Friday, June 02, 2006

Mister Roberts



MISTER ROBERTS was probably the quintessential film role for that quintessential American actor Henry Fonda. After an already amazing movie career that had seen Fonda star in several bona fide classics including THE LADY EVE, MY DARLING CLEMENTINE, THE OX-BOW INCIDENT and THE GRAPES OF WRATH, Henry Fonda moved to the stage after World War II, taking on the lead in Joshua Logan’s play based on Thomas Heggan’s dramady novel, MISTER ROBERTS. The character was that of an easy-going Naval Officer who wanted nothing more than to transfer off of his cargo ship to a battleship. Along the way, we witness his day to day dealings with his tough captain and the rest of the typically lunatic crew. When Fonda did the trouble-plagued, double director film version in 1955, those other roles were ideally cast with James Cagney (as the Captain), Jack Lemmon (as Ensign Pulver who would achieve an eponymous sequel a decade later starring Robert Walker, Jr), Ward Bond (who, if you look closely, is probably in every movie ever made) and the great William Powell, lured out of an early retirement for one last plum role as "Doc."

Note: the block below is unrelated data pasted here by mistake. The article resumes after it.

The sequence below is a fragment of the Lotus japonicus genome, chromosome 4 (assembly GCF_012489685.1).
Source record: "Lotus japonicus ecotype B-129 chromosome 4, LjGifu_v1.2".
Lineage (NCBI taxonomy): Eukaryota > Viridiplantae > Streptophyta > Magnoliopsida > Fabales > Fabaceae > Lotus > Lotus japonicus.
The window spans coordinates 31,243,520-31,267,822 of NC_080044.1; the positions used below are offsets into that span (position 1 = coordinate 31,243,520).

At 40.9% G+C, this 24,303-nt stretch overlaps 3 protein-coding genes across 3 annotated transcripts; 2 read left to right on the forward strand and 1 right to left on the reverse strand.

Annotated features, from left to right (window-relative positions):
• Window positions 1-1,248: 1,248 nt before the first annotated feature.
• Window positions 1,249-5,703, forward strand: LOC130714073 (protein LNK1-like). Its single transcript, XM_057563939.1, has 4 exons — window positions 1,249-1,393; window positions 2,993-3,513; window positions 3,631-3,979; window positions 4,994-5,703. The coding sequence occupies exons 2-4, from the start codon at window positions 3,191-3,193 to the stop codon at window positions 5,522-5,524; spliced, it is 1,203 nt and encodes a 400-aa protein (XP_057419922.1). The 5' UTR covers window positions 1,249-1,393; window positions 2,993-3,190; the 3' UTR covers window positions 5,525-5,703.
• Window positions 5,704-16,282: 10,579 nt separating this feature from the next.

MISTER ROBERTS, with its many memorable characters and situations, flawless performances and well-done mix of comedy and serious drama, is probably as close to a perfect film as you’ll ever see…even if Henry Fonda himself felt it too compromised from its stage version. The script and acting go a long way toward bringing out the humanity in those we send to war, a point trivialized or glossed over in more gung-ho military dramas. It was made into a watered-down (pun intended) TV series with Ann-Margaret’s husband Roger Smith in 1965 which inspired a re-release of the book.
This 1966 paperback (seen above) features a nice imitation Jack Davis cover (strangely in black and white) by someone seemingly signing the name "Bob Buzz??" Note that we even see a certain spinach-chomping sailor man at left rear for some unknown reason. The other book seen here, THE FONDAS, was one of the very first film books in my collection, circa 1975.

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